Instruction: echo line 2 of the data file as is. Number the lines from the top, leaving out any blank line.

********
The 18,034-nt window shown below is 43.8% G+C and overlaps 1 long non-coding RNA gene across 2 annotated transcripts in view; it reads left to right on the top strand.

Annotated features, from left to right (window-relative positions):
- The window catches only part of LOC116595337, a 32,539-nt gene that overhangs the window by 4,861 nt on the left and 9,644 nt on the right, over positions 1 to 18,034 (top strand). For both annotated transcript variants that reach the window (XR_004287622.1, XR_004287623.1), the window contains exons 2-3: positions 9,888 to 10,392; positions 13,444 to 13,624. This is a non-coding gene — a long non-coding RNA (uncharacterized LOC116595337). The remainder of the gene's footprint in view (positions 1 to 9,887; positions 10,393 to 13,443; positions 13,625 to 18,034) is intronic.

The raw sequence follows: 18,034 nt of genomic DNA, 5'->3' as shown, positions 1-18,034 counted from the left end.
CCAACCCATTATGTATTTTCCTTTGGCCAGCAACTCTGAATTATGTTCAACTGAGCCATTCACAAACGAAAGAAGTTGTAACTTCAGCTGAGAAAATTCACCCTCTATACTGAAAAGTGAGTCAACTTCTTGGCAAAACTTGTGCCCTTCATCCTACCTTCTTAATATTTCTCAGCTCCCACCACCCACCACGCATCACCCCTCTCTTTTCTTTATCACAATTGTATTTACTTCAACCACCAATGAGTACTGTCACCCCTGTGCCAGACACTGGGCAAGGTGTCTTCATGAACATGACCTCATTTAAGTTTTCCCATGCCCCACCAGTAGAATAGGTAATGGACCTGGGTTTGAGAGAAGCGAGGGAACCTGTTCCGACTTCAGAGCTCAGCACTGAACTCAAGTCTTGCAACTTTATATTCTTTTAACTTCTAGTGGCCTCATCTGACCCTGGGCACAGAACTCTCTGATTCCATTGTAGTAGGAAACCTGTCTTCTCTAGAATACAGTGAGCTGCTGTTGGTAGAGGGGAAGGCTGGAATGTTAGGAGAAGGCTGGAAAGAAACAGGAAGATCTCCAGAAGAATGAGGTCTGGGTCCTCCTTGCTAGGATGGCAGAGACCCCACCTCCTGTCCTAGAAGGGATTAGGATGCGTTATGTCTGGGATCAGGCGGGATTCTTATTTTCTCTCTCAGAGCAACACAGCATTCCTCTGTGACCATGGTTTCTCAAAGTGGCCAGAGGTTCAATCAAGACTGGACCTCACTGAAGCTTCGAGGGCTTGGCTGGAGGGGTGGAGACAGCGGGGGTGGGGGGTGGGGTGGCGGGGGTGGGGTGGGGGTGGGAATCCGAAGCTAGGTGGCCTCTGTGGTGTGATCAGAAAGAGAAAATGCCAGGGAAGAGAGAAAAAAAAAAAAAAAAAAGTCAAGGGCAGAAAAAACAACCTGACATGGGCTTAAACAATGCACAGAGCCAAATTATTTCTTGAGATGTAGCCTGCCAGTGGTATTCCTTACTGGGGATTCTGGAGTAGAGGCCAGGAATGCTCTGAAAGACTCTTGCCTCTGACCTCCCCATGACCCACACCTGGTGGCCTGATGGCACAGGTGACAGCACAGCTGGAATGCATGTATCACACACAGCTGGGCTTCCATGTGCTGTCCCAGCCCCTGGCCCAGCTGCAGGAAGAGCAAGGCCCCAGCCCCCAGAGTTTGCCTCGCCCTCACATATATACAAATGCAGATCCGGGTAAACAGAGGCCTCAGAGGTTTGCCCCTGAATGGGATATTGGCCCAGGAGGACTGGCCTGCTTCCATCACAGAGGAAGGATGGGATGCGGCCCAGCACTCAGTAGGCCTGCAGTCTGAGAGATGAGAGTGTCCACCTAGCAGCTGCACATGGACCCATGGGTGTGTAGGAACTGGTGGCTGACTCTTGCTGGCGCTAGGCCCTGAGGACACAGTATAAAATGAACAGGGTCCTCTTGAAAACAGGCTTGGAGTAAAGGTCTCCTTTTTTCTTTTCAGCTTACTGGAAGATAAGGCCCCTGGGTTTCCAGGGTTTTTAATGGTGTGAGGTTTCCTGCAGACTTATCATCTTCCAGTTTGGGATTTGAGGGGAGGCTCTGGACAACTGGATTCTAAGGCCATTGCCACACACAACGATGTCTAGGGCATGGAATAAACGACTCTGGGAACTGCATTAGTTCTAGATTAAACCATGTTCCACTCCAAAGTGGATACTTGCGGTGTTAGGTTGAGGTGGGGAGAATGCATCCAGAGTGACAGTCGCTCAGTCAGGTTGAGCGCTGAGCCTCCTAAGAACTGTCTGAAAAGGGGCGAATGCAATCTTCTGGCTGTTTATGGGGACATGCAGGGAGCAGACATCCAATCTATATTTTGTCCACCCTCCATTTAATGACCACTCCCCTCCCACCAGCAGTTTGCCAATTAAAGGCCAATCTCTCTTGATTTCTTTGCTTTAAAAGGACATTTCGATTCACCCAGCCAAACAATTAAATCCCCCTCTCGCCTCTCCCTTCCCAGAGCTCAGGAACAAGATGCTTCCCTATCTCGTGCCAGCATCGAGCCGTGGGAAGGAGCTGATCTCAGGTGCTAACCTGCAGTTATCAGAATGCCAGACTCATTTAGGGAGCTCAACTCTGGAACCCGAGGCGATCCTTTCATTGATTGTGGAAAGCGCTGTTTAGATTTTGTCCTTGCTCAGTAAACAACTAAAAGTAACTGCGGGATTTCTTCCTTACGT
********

Annotated features, from left to right (window-relative positions):